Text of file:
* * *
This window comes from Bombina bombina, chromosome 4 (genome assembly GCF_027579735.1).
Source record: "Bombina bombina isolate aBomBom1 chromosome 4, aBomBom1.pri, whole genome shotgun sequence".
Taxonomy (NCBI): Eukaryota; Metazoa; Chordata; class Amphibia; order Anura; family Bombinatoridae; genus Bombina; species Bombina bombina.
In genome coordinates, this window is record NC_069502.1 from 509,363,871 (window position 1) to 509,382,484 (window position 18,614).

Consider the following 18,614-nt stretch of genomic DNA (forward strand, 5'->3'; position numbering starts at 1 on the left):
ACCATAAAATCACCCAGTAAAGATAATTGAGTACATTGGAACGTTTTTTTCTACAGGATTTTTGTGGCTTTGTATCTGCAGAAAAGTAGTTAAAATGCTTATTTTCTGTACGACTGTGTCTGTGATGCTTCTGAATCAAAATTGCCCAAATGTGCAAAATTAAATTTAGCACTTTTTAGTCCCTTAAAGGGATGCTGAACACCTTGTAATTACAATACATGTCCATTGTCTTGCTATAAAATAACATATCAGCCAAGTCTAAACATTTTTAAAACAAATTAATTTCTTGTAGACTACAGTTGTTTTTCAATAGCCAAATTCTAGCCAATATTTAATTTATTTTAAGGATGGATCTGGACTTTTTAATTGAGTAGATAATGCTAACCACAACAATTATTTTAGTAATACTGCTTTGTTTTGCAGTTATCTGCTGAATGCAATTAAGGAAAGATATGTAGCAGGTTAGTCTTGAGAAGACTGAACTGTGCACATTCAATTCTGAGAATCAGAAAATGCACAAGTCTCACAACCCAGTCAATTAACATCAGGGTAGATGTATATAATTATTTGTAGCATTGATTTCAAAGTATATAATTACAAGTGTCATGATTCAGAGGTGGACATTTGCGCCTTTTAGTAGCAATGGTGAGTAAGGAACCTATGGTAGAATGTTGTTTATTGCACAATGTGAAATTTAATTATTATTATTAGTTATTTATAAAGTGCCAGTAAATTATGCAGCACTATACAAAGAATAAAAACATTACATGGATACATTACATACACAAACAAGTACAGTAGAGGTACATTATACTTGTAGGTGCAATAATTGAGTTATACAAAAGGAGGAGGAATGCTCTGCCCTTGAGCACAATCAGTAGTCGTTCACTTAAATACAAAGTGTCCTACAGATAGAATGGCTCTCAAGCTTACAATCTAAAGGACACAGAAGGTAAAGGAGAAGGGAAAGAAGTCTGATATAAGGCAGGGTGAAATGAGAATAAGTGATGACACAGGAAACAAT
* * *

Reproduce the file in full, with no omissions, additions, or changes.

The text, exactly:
This window comes from Bombina bombina, chromosome 4 (genome assembly GCF_027579735.1).
Source record: "Bombina bombina isolate aBomBom1 chromosome 4, aBomBom1.pri, whole genome shotgun sequence".
Taxonomy (NCBI): Eukaryota; Metazoa; Chordata; class Amphibia; order Anura; family Bombinatoridae; genus Bombina; species Bombina bombina.
In genome coordinates, this window is record NC_069502.1 from 509,363,871 (window position 1) to 509,382,484 (window position 18,614).

Consider the following 18,614-nt stretch of genomic DNA (forward strand, 5'->3'; position numbering starts at 1 on the left):
ACCATAAAATCACCCAGTAAAGATAATTGAGTACATTGGAACGTTTTTTTCTACAGGATTTTTGTGGCTTTGTATCTGCAGAAAAGTAGTTAAAATGCTTATTTTCTGTACGACTGTGTCTGTGATGCTTCTGAATCAAAATTGCCCAAATGTGCAAAATTAAATTTAGCACTTTTTAGTCCCTTAAAGGGATGCTGAACACCTTGTAATTACAATACATGTCCATTGTCTTGCTATAAAATAACATATCAGCCAAGTCTAAACATTTTTAAAACAAATTAATTTCTTGTAGACTACAGTTGTTTTTCAATAGCCAAATTCTAGCCAATATTTAATTTATTTTAAGGATGGATCTGGACTTTTTAATTGAGTAGATAATGCTAACCACAACAATTATTTTAGTAATACTGCTTTGTTTTGCAGTTATCTGCTGAATGCAATTAAGGAAAGATATGTAGCAGGTTAGTCTTGAGAAGACTGAACTGTGCACATTCAATTCTGAGAATCAGAAAATGCACAAGTCTCACAACCCAGTCAATTAACATCAGGGTAGATGTATATAATTATTTGTAGCATTGATTTCAAAGTATATAATTACAAGTGTCATGATTCAGAGGTGGACATTTGCGCCTTTTAGTAGCAATGGTGAGTAAGGAACCTATGGTAGAATGTTGTTTATTGCACAATGTGAAATTTAATTATTATTATTAGTTATTTATAAAGTGCCAGTAAATTATGCAGCACTATACAAAGAATAAAAACATTACATGGATACATTACATACACAAACAAGTACAGTAGAGGTACATTATACTTGTAGGTGCAATAATTGAGTTATACAAAAGGAGGAGGAATGCTCTGCCCTTGAGCACAATCAGTAGTCGTTCACTTAAATACAAAGTGTCCTACAGATAGAATGGCTCTCAAGCTTACAATCTAAAGGACACAGAAGGTAAAGGAGAAGGGAAAGAAGTCTGATATAAGGCAGGGTGAAATGAGAATAAGTGATGACACAGGAAACAAT